Perhaps like a lot of Alteryx users the recent partnership between Alteryx and Tableau has meant my first exposure to Tableau, and so I’ve been getting my hands dirty since getting a licence. I love Tableau, it’s really intuitive and easy to use – and I can quickly build some simple visualisations. However there is also a learning curve, table calculations are tricky and will be the subject of a future post, and it’s not always obvious how to do what you want (even if it seems simple). Thankfully there’s a great community of bloggers and users who have filled the internet with information – so the answer is only a fingertip away.
However, one of the fundamental lessons about Tableau isn’t covered from what I’ve seen – it isn’t Excel! I experienced the lesson first hand this week when I had a question from a new user and I was struck by how different this user’s approach was – they were approaching the problem exactly like you would in Excel and getting the wrong answer.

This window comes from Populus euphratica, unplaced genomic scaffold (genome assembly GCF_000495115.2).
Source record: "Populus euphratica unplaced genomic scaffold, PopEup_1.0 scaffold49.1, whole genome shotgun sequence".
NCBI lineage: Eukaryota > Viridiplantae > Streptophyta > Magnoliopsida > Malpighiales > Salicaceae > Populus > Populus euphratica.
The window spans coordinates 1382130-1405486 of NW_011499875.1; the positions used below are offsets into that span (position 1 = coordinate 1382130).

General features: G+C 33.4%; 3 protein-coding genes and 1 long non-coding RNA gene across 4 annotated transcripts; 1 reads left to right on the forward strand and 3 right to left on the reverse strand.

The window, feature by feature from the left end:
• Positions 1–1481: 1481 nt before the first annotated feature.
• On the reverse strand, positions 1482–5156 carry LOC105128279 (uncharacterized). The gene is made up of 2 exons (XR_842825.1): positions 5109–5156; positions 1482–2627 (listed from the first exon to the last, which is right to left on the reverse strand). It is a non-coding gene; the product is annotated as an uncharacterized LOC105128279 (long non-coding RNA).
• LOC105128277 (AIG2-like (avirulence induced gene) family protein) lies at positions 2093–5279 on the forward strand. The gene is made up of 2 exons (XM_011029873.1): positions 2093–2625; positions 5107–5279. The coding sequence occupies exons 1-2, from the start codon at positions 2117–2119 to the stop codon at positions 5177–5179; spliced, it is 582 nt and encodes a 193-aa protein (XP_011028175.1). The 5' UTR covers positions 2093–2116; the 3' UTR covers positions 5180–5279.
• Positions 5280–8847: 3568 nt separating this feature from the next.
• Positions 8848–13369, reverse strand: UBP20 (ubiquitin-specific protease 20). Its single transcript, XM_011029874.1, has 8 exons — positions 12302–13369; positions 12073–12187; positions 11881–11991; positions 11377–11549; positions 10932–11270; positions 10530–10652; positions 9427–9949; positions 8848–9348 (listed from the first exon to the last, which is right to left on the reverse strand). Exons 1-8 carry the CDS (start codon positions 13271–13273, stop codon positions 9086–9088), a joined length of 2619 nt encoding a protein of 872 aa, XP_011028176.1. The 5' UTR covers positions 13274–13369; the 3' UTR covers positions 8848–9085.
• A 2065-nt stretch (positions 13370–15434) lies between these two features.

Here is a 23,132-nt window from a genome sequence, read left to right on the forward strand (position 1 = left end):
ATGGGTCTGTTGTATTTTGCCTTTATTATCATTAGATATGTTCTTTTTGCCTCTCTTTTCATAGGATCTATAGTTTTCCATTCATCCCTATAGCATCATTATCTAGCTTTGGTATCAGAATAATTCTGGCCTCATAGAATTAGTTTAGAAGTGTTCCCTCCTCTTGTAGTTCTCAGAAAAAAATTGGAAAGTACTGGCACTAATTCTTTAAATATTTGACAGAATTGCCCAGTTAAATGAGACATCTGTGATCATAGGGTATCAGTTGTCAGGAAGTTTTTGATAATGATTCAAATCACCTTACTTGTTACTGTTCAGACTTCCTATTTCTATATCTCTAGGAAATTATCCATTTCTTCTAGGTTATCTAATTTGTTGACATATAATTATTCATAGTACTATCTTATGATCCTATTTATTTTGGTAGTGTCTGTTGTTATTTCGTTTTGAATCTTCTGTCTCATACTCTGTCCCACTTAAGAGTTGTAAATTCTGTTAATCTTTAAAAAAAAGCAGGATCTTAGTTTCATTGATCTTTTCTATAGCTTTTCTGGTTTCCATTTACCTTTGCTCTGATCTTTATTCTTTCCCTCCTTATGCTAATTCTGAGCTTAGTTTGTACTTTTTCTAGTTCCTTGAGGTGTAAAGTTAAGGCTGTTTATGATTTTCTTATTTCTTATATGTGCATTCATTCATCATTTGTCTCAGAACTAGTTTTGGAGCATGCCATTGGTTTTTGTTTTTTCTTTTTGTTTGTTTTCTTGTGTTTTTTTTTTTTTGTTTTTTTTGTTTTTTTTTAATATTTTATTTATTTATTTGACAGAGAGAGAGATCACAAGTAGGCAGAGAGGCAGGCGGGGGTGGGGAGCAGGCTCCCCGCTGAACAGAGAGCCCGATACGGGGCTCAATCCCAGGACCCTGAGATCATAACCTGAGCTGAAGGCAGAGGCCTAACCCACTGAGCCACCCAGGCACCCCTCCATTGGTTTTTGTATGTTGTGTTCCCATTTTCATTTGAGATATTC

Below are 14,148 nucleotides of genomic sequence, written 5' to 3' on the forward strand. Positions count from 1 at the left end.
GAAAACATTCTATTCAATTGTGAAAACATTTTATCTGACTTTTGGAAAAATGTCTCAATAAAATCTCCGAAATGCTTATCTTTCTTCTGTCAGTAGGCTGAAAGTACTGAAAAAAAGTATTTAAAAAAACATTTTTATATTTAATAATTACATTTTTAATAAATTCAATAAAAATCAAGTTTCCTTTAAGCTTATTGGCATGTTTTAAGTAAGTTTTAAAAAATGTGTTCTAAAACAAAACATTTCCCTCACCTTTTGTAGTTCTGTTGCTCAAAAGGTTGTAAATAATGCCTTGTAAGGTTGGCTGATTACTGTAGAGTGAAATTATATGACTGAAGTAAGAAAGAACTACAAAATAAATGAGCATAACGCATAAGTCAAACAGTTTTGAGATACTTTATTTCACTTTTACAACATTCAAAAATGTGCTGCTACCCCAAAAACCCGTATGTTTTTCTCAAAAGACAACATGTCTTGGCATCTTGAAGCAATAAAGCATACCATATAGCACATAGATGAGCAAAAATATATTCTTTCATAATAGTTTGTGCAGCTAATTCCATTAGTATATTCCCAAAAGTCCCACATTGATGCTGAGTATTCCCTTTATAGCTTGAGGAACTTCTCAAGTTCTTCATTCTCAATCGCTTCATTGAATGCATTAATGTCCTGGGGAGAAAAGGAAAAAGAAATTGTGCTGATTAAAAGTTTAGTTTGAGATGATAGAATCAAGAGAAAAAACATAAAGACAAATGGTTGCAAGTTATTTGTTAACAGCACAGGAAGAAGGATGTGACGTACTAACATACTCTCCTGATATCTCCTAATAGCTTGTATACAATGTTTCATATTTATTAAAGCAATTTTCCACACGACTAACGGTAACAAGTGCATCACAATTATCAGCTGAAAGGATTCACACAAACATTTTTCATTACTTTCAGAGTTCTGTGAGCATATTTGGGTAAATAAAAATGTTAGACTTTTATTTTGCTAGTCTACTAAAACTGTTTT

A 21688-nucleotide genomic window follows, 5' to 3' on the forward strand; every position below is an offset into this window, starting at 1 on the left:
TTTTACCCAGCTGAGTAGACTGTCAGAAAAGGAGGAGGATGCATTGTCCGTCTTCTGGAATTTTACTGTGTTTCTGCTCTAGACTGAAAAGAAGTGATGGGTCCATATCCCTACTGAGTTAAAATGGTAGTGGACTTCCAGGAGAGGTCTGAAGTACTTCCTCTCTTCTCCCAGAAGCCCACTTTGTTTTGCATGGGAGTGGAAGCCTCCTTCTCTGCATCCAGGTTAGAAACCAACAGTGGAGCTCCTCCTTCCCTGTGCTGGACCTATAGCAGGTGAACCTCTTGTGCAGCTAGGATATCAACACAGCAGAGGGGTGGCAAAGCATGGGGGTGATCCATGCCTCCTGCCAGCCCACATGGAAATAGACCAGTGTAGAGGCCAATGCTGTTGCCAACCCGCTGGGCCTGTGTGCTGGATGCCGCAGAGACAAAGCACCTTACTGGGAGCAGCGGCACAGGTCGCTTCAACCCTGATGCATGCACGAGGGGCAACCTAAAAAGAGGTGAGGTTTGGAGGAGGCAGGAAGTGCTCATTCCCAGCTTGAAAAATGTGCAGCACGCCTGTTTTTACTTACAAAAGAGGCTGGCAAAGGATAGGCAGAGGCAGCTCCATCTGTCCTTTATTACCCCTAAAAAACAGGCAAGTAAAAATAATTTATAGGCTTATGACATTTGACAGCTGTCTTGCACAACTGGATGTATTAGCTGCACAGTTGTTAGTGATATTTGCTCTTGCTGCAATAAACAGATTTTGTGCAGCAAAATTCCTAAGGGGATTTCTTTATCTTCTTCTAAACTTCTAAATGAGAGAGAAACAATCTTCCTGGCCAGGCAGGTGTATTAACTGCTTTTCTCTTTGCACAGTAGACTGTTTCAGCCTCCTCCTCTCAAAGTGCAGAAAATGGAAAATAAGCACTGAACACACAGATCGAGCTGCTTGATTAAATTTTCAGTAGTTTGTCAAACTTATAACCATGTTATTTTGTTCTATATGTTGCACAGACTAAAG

Lets start with some example data:
Now lets start creating a table:
So far so good, but now what if we want the response rate. My colleague knew what he needed to do. New calculation, and divide the number of responses by the number of sends.
Then double-click to the add it to the table. His first Tableau calculation, sit back and smile.
My colleague had looked at the table as an Excel sheet and assumed the calculation in the third column would act on the two columns to it’s left, which it won’t. Hopefully you are well ahead of me here and can see that the calculation is calculating the response rate at the row level in the data (i.e. as a dimension), then summing it to give a completely wrong result (from his point of view).